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How Did it Feel to Return to Downton Abbey? Key Characters Spill The Beans

Downton Abbey hit theaters last week and is now the #1 film thanks to their newbies and loyal fans…like moi’ topping the box office with over $31 million dollar gross!!!  So, of course, I had to sit down to find out what it was like for the Crawley’s (Elizabeth McGovern and Hugh Bonneville)  and Tom Branson (Allen Leech) to return to their old digs, feeling on being in period pieces and two they continued the laughter in those ballroom and dinner scenes.

On gravitating toward period pieces…

THE CURVY CRITIC: This question is for Elizabeth.  I spoke with you last night, where I acknowledged your former Best Supporting Actress Oscar nomination in Ragtime. You’ve been doing Downton Abbey for ten years, right?…and now the big screen version. What is it about period pieces that intrigues you as an actress?

ELIZABETH MCGOVERN : Well, that’s a very interesting question, because I seem to end up in period pieces quite a bit. But the fact is, I really don’t care about that. I’m really drawn to great stories and great characters.  The fact that they happen to be in that period is irrelevant to me, because my real hope is that they spring out to a modern audience as if they are not in the period. What’s kind of remarkable is that people in that period are just like we are today.  Just happened to finish reading Don Quixote, and I couldn’t believe that things written in that book are still so relevant today, because the fact is, people don’t change all that much. When you do something that’s set in a period, it’s always kind of funny convincing people that it’s actually the period…because people talk about the way you move, the way you speak and the way you hold yourself. I mean, nobody was there if it happens to be something said in 1801. We have kind of agreed understanding of what we accept as the way people moved, spoke, sat or ate and we want the audiences to believe that they’re in that period.  So if we do that, then nobody questions it. But of course we might be completely wrong.

HUGH BONNEVILLE: Yeah. We actually had a historical advisor who was the sort of continuum of that or made sure that these standards were maintained. It was established very early on, that the women wouldn’t cross their legs and the men wouldn’t put their hands in their pockets. It was simple as that.  Now, do we know that the girls didn’t cross their legs or indeed the men didn’t cross their legs?  We don’t, but it was just decided that in our fictional world of Downton Abbey, that wouldn’t happen. And I suppose that did lend itself to a certain grace, then a certain look.


The dinner and ballroom scene will become infamous and the most talked about parts of the film.  What was it like not to cut up while shooting?…

THE CURVY CRITIC: So, the dinner scene with with Royal with Molesley and that ballroom scene. There had to have been some moments where you cracked up and they had to redo the take. You had to. Especially the scene with Molesley.

HUGH BONNEVILLE: Well, normally those dining room scenes, we can’t wait to get out, because they take a long time…but that’s the one time that we actually just wanted to stay in the room, because take after take, he (Kevin Doyle) was just sublime.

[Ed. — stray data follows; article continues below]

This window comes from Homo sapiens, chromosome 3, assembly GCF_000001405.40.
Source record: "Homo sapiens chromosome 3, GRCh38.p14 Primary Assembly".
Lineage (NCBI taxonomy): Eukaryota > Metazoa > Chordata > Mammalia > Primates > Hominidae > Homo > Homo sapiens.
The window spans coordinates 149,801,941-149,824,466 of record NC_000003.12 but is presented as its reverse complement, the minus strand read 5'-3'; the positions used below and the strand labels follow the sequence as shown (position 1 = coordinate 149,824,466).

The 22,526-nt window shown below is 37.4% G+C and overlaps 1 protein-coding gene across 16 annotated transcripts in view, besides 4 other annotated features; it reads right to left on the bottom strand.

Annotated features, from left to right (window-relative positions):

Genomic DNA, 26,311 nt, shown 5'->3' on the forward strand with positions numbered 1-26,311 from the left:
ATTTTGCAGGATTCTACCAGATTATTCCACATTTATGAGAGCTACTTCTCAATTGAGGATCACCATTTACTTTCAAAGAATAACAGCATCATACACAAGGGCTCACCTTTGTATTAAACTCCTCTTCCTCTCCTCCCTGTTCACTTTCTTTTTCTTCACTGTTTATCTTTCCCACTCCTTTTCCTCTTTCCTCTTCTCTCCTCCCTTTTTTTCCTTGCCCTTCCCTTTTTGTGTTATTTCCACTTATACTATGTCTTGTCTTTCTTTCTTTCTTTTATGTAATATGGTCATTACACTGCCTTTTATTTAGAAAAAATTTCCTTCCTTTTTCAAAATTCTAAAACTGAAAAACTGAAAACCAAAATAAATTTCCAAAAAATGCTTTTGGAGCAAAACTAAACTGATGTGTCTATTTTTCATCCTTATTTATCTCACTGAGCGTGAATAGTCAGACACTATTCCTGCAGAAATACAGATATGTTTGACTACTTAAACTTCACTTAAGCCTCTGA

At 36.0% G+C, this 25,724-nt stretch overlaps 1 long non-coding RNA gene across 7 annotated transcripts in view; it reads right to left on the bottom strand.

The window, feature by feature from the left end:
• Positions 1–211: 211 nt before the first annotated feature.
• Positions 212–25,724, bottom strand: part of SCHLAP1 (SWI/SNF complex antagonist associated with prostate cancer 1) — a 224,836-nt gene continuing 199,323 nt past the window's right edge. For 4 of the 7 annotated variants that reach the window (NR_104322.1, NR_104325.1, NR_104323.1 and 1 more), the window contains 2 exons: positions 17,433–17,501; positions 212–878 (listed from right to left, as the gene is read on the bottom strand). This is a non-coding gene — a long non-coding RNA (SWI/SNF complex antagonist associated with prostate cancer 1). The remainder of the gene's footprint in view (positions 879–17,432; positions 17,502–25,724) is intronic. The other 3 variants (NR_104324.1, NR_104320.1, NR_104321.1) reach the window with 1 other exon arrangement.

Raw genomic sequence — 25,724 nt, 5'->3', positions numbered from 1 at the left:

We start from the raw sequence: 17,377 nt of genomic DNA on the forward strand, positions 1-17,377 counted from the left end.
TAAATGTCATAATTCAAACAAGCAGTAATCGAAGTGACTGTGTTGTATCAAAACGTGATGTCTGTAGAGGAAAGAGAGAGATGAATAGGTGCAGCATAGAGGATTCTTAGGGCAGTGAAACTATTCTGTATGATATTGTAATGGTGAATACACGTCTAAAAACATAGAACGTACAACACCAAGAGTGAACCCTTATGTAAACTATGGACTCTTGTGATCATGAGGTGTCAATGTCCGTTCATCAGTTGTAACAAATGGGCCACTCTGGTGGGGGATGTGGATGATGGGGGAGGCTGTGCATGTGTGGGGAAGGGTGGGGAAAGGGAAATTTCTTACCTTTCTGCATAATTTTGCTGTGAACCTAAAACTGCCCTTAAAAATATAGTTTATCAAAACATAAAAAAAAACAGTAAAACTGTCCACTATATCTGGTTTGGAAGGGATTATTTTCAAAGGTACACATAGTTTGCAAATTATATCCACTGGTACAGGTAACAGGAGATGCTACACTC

ALLEN LEECH: It was a lovely moment where Maggie (Smith) saw him do it for the first time. She just turned, there was a bit of applause and went, well, that’s delicious. [LAUGHTER]. And I think it’s a lovely way of describing that moment. He’s such a comic genius and the ballroom was fun.  I sat on the sidelines and and every so often, myself and Imelda Staunton, would go in and give our judging scores like Dancing With The Stars. We would go in, everyone would line up, we would walk up and down and then we’d  go…well done. So everyone got to win at different stages, except for the king and queen. Now that wasn’t Gerald and James’ fault.


ALLEN LEECH: They sucked. [LAUGHTER]. For royalty, they really couldn’t dance.

HUGH BONNEVILLE: And over the years, Elizabeth and I have had quite a few dances on the tv show. Diana Scrivener, who is our choreographer has always been very patient, because we often may start at the bottom of the class. But she gives us incentives with little badges along way and we finally ended up with gold. We were very excited. We got a gold star.

ALLEN LEECH: And you deserved it.


Well, whether you are a fan of the hit series or not, you will be swept away into the world of Downton Abbey.  I totally promise you will have a bloody good time!  Still afraid you won’t be able to follow along? I got you, check it out…



I love, love love movies, watching them and discussing them...thus the birth of The Curvy Film Critic!!! Host/Producer/FilmCritic,Carla Renata is a member of such esteemed organizations as Critics Choice Association (Co-President Documentary Branch), African American Film Critics Association, Online Association of Female Film Critics and Alliance of Women Film Journalists. My op-eds or features have been seen in VARIETY, RogerEbert.com, Maltin on Movies, The Cherry Picks, IGN Movies, as well as being a frequent Guest Contributor to Fox 11-LA, Good Day LA, ET Live!, Turner Classic Movies, KCRW Press Play with Madeline Brand, The Cherry Picks, The Stream Team (Beond TV) ITV, Fox Soul's The Black Report, The ListTV and more. Catch my reviews on The Curvy Critic with Carla Renata - LIVE!!! Mondays 5pm PST via You Tube or Facebook Live. If you like what you read please shout me out and subscribe to The Curvy Critic on YouTube. You can chat with me across all social media platforms @TheCurvyCritic and as always, thanks for supporting a sista'

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